The economic impacts of urban regeneration projects

A TALK WITH Mr Fouad SERRHINI CEO of ADER-Fez, Morocco

Published on 9 January 2012

Author(s): Euromed Heritage News

Type:  Interveiw N°9 - JAN 2012

Financial resources can produce a multitude of basic actions in the historic centres

In the past 15 years, the historic centres of some big cities have experienced significant urban renewal campaigns. These actions of upgrade increase the attractiveness of spaces, the public support for conservation and development programmes, and the interest of private investors. But sometimes the lack of a real strategic vision may cause serious harm to the historic built environment and to the landscape... We spoke with Fouad Serrhini, Ceo of Ader-Fes, Morocco.

In terms of urban regeneration, what are the major budget items?

Given that urban regeneration comes under public action, funding generally remains closely tied to the state and its auxiliaries. as part of the state budget, the space reserved for the restoration of monuments by the Ministry of Culture is still insignificant despite sustained efforts observed during the last 15 years. However the historic centres of some big cities began to know in the last few years a campaign of urban renewal generally included as part of an urban upgrade.

So the communities that are the main institutions responsible for rehabilitation of historic centres were able to mobilize the budgets for urban regeneration under different sources of funding: the budget of the state, as part of the annual budget law; the redistribution of VaT through the Directorate general of local government; the investment budget of the communities; other funds that may come from state and parastatal agencies in the frame of a partnership; donations in the context of decentralised cooperation.

These financial resources can produce a multitude of basic actions in the historic centres such as paving streets and alleys, the «treatment of the facades», the restoration of walls and forts, public lighting, arrangement of squares, etc. These actions have an important role in the development of those areas. They increase their attractiveness, the public support for conservation and development programmes and the interest of private investors. They are the visible face of safeguarding programmes. However, for certain operations, the urban rehabilitation actions undertaken in the absence of a real strategic vision, with little or no professionalism, may cause serious irreversibly harm to the historic environment that has been built and to the urban landscape.

How do you assess the consequences of the economic and social investments?

Today, the economic returns of public investment in heritage is well known. apart from general studies conducted by international organizations, studies and operational research carried out for the assembly of urban rehabilitation projects in the Medina of Fez have shown that these projects have an ERR (Economic Rate of Return) of 10 to 17%. This is mainly due to the jobs created by the projects during their realization and by their use after the conclusion of the project, and to capital gains created by the main and secondary activities, taxes collected by the state during the project implementation and operation, the increase of the number of transactions and their values around the urban rehabilitation projects, etc.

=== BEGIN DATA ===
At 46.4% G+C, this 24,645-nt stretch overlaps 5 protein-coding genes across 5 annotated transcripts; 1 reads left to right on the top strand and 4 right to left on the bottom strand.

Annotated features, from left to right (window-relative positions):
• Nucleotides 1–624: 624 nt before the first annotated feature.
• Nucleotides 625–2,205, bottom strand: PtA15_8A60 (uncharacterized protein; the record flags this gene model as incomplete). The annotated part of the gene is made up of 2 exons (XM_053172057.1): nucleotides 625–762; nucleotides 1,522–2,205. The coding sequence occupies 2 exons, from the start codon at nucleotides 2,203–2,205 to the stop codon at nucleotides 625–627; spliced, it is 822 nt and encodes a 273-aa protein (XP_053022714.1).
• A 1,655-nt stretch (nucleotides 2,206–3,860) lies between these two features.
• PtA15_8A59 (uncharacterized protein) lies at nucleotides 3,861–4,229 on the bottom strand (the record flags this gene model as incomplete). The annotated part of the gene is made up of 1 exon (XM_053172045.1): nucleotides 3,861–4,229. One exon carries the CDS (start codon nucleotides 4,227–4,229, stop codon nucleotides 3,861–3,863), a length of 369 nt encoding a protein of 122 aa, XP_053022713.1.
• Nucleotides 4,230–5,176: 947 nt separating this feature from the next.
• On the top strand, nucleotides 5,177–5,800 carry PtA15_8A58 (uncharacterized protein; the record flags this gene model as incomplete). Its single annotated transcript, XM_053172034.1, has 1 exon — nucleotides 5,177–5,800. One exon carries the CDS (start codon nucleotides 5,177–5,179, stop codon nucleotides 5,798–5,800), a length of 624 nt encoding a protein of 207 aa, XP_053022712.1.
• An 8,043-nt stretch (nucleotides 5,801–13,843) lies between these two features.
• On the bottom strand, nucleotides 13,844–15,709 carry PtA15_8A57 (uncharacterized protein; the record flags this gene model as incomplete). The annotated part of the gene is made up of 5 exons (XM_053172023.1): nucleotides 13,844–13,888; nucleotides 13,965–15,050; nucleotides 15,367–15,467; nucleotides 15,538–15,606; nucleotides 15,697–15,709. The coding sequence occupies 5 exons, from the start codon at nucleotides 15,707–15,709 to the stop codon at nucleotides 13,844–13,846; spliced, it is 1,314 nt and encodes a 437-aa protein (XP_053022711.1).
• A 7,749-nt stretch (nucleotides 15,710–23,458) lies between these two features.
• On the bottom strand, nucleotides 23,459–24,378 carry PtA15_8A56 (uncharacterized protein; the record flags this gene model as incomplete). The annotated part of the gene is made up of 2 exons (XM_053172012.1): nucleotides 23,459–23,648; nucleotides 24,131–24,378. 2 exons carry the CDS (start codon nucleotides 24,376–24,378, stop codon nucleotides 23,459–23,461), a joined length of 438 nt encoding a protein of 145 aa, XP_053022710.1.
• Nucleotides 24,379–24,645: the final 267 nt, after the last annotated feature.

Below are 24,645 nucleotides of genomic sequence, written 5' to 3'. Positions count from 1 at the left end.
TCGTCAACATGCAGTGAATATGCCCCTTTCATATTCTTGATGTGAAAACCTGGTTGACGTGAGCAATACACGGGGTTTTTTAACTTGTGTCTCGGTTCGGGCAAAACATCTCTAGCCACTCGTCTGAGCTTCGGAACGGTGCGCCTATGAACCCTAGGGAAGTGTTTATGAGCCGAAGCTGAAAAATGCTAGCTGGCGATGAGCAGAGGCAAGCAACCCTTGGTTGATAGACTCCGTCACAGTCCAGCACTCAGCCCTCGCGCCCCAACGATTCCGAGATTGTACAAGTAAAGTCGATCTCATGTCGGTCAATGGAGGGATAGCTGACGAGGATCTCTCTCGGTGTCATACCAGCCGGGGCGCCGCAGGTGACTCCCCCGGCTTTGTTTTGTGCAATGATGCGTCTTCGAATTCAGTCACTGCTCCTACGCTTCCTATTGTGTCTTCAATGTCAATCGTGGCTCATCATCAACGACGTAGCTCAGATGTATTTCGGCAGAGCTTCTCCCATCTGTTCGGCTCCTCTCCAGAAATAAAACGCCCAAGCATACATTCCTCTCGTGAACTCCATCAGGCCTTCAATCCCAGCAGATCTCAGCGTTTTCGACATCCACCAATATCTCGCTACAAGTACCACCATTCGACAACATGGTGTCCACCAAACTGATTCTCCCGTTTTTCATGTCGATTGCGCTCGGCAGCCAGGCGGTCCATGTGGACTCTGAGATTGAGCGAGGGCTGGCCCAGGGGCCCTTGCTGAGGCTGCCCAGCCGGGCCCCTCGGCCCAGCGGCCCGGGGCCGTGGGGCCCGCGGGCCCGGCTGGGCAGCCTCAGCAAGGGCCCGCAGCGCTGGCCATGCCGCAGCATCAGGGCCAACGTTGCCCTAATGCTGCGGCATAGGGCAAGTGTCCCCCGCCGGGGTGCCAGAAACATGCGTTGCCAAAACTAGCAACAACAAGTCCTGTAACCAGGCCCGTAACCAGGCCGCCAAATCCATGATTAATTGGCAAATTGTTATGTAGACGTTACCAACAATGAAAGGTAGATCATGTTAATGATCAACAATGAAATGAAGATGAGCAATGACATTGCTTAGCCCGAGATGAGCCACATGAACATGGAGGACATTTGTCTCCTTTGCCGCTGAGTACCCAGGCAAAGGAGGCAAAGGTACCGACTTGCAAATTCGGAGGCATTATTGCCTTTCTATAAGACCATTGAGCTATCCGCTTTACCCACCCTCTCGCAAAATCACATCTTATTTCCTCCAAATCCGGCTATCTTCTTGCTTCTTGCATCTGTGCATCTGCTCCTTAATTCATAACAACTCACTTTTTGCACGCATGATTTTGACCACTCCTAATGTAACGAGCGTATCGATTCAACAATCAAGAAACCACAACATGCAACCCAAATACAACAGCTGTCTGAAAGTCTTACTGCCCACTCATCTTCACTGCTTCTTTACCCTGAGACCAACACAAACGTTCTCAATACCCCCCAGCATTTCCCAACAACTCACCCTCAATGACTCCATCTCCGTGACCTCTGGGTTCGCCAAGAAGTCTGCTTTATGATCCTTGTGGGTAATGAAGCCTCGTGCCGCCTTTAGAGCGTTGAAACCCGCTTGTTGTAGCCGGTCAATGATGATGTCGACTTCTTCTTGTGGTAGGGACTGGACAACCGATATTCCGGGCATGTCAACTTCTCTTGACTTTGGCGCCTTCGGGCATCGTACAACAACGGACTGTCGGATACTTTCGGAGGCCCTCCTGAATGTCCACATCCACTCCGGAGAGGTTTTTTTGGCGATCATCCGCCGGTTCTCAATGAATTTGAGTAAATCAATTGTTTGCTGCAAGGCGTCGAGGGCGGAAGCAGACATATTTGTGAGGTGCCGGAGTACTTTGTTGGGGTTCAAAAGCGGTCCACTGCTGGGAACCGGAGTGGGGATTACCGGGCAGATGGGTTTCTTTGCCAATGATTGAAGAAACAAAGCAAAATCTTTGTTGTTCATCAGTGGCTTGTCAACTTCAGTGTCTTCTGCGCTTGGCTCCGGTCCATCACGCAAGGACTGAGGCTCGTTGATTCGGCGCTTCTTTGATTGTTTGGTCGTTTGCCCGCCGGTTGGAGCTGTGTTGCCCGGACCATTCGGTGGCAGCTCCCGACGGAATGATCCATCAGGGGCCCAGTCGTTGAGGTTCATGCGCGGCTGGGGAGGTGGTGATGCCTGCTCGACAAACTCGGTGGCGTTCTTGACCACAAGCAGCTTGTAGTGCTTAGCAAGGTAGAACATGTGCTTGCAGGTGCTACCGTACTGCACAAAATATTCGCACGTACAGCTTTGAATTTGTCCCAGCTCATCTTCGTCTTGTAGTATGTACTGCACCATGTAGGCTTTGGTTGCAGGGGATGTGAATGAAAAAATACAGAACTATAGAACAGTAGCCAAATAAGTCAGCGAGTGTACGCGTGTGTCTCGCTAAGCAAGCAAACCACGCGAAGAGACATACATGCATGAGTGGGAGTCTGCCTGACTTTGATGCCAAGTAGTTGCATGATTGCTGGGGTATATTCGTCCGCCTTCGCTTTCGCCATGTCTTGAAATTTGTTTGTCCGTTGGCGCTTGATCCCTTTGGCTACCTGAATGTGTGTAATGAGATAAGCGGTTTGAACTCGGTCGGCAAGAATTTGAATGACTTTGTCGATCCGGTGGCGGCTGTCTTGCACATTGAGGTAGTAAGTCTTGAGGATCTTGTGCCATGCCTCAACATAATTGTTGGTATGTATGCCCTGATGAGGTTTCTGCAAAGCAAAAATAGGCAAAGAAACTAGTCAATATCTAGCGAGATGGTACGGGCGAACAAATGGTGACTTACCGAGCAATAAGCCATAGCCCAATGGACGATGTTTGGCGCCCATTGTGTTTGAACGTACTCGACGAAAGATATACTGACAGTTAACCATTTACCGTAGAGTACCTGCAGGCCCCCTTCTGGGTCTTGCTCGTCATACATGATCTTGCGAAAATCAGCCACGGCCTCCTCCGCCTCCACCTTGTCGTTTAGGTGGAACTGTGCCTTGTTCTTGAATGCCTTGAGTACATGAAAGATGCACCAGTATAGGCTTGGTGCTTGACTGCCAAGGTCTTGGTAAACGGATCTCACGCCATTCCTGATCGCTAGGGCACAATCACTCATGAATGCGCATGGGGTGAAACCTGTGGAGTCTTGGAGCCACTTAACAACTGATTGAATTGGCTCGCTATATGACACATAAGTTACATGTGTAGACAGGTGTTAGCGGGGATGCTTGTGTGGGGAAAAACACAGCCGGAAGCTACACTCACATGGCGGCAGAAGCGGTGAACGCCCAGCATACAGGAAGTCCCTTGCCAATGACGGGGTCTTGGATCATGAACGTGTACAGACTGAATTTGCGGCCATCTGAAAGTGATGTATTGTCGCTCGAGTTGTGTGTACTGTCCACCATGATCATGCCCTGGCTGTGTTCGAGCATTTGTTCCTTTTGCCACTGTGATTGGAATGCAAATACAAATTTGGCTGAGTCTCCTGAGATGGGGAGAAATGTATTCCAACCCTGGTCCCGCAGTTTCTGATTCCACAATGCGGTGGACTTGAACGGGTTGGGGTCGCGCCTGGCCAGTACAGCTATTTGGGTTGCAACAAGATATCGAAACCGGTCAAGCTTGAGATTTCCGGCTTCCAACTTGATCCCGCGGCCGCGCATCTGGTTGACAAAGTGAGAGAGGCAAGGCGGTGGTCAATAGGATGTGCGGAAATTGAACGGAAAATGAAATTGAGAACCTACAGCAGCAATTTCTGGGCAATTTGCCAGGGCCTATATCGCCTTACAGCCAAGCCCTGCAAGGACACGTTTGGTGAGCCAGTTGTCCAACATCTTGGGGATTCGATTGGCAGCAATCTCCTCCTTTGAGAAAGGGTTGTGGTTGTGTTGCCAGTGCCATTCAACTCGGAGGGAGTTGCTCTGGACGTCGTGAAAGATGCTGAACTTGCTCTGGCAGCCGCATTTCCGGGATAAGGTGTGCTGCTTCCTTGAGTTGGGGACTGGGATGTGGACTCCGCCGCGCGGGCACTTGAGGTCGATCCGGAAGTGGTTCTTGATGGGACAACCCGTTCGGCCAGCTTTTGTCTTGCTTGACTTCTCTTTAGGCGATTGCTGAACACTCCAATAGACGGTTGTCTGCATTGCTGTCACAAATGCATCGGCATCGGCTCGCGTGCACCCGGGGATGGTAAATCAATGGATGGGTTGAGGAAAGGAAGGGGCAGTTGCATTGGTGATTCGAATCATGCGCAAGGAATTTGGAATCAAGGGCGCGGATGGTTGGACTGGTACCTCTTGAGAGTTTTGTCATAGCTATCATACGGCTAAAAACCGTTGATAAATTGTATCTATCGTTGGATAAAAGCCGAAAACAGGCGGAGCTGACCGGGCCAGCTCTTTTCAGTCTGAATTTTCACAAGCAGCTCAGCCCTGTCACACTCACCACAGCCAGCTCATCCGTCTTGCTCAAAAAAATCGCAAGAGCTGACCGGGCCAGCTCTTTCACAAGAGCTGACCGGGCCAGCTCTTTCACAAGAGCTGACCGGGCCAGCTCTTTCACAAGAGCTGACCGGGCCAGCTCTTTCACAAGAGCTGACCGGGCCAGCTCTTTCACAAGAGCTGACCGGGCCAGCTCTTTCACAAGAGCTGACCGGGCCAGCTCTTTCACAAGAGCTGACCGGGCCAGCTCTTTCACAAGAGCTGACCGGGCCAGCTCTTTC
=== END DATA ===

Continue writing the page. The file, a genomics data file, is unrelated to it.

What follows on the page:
In the field, these findings were highly visible, urban rehabilitation projects in the Medina of Fez (tours, improved access, emergencies roads, squares and small squares, etc ...) had an immediate economic impact, seen in particular by the valorisation of the area and the number of private investments that it has generated.

What funding sources do you suggest?

If our urban heritage today is anything but normal space that was common in the past (thanks to the heritage), it is clear that urban heritage has become almost universally, closely related to community activities, culture, crafts and tourism. Remaining on the latter aspect of tourism, two main findings should be established: i) urban heritage is an essential product for cultural tourism, which is operated almost for free. Tour operators (in the cities that offer a cultural oriented tourism) pay very little for the urban heritage which is the main reason for the trip; ii) these tour operators pay a Tourism promotion Tax (TpT) instead, which does not benefit the urban heritage.

Recently, the Moroccan government has created a company to manage the Moroccan Fund for Tourism Development (FMDT) that has a budget of 15 billion dirhams, with the aim of capitalizing 100 billion dirhams with national and foreign funds. since the inception of the fund earlier this year, premises of heritage interest have emerged.

The challenge, now more than ever, is for the heritage managers to unleash the areas of poverty and begging, and put to put them on the tack to wealth and money... but without loss and disfigurement. It is important not to sell the heritage in order to save it... the equation is complex but not impossible to solve .

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